In lesser hands, a travelogue of the Internet’s dens of iniquity would amount to a sermon or a stunt. But Bartlett combines an insider’s expertise with a neophyte’s tale of discovery. Rather than measure the pros and cons of the Web, he maps its frontiers without judgment. The result is a lucid inquiry into the relationship between technology and freedom that’s also a captivating beach book.
“The Dark Net” lets inhabitants of the digital underworld speak for themselves. Each chapter explores a different Internet activity or community in historical context. The opening chapter on trolling, the practice of provoking online disruption, traces the activity from the early days of the federally funded network Arpanet to the dial-up Bulletin Board Systems of the 1980s (on which I spent my childhood) and the Usenet flame wars of the 1990s. To simulate being online, the author intersperses chat logs throughout the text, including harrowing conversations among teens with eating disorders. The book’s anchor and its unique strength, however, are the interviews Bartlett conducts with people he finds in the virtual world and then meets in the physical one.
These intimate portraits pay dividends. We learn that, prior to the Internet, the supply of child pornography was “vanishingly small.” In 1982, federal enforcement agencies did not consider it “a high priority,” and in 1990 the National Society for the Prevention of Cruelty to Children estimated that only 7,000 child porn images were in circulation. Bartlett tracks how the Internet has aided a massive proliferation of such pictures. “Between 2006 and 2009,” he writes, “the U.S. Justice Department recorded twenty million unique computer IP addresses who were sharing child pornography files.” In a powerful chapter, a middle-class businessman with a daughter explains to Bartlett the gradual descent that led to his arrest for possession of more than 3,000 images. “I remember thinking at the time that it was terrible,” the man says about one unconscionable video. “But I kept it, just in case.” We then venture to a suburban office park where Bartlett joins Internet Watch Foundation workers who describe their coping mechanisms as they combat the spread of such videos.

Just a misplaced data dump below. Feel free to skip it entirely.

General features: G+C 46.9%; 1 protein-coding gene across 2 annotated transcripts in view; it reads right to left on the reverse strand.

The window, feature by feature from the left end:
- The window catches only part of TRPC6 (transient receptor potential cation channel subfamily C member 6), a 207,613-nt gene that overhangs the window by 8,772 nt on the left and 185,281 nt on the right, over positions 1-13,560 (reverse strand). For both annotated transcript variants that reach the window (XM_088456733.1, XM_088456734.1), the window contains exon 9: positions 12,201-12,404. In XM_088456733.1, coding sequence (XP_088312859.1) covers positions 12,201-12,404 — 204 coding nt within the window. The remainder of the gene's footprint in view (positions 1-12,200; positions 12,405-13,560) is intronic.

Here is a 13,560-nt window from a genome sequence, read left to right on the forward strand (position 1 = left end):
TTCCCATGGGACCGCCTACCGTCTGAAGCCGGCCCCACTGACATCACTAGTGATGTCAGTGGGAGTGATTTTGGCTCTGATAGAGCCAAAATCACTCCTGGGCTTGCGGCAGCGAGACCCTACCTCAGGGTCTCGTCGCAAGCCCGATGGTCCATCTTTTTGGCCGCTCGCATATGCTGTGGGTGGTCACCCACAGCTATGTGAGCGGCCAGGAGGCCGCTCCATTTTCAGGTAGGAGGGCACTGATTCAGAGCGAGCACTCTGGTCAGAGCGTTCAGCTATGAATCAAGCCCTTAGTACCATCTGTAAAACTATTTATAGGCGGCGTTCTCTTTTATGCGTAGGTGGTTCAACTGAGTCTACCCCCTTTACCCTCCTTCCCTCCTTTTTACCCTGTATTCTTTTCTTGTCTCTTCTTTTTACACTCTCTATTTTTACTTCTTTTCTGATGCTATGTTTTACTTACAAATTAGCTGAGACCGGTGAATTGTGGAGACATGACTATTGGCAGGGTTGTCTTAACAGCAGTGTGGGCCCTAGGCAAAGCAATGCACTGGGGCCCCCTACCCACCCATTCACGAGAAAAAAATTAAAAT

The darknet isn’t all dark, however. At a cypherpunk commune in Spain, the activist programmer Amir Taaki, creator of Dark Wallet, tells Bartlett how Bitcoin will help topple corrupt governments. At a cafe in northern England, the appropriately named Vex describes how she makes a comfortable living by “posing, chatting, stripping, and masturbating” from the comfort and safety of her home. A cheery entrepreneur, she maintains a dedicated fan club, talks books and politics with regulars and cultivates a “real girlfriend experience.” Across these uneasy profiles, Bartlett’s aim is to “rehumanize” the people behind the screen while highlighting the blurred lines between online and offline identities.